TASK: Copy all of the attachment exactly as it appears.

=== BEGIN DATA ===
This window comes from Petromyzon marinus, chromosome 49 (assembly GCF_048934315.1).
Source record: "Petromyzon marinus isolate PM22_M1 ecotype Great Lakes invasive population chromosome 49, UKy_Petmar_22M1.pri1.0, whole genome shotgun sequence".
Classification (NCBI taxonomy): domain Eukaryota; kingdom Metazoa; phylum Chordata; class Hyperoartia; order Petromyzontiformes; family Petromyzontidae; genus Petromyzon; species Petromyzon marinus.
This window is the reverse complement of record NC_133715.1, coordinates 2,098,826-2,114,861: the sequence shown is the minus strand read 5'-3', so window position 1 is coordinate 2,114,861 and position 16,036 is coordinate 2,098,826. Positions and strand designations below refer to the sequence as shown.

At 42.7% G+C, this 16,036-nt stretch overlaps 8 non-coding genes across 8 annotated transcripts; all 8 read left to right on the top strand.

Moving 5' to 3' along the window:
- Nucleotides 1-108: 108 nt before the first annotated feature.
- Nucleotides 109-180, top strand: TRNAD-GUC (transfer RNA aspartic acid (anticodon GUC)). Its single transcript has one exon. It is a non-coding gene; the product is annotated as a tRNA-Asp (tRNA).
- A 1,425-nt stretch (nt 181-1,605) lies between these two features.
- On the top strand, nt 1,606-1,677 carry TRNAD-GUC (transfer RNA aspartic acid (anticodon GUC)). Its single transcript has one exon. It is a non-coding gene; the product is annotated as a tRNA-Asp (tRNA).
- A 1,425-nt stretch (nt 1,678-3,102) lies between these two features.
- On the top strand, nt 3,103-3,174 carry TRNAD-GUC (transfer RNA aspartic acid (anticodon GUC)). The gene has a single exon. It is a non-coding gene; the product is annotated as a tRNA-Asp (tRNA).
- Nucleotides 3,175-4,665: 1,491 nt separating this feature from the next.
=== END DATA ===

This window comes from Petromyzon marinus, chromosome 49 (assembly GCF_048934315.1).
Source record: "Petromyzon marinus isolate PM22_M1 ecotype Great Lakes invasive population chromosome 49, UKy_Petmar_22M1.pri1.0, whole genome shotgun sequence".
Classification (NCBI taxonomy): domain Eukaryota; kingdom Metazoa; phylum Chordata; class Hyperoartia; order Petromyzontiformes; family Petromyzontidae; genus Petromyzon; species Petromyzon marinus.
This window is the reverse complement of record NC_133715.1, coordinates 2,098,826-2,114,861: the sequence shown is the minus strand read 5'-3', so window position 1 is coordinate 2,114,861 and position 16,036 is coordinate 2,098,826. Positions and strand designations below refer to the sequence as shown.

At 42.7% G+C, this 16,036-nt stretch overlaps 8 non-coding genes across 8 annotated transcripts; all 8 read left to right on the top strand.

Moving 5' to 3' along the window:
- Nucleotides 1-108: 108 nt before the first annotated feature.
- Nucleotides 109-180, top strand: TRNAD-GUC (transfer RNA aspartic acid (anticodon GUC)). Its single transcript has one exon. It is a non-coding gene; the product is annotated as a tRNA-Asp (tRNA).
- A 1,425-nt stretch (nt 181-1,605) lies between these two features.
- On the top strand, nt 1,606-1,677 carry TRNAD-GUC (transfer RNA aspartic acid (anticodon GUC)). Its single transcript has one exon. It is a non-coding gene; the product is annotated as a tRNA-Asp (tRNA).
- A 1,425-nt stretch (nt 1,678-3,102) lies between these two features.
- On the top strand, nt 3,103-3,174 carry TRNAD-GUC (transfer RNA aspartic acid (anticodon GUC)). The gene has a single exon. It is a non-coding gene; the product is annotated as a tRNA-Asp (tRNA).
- Nucleotides 3,175-4,665: 1,491 nt separating this feature from the next.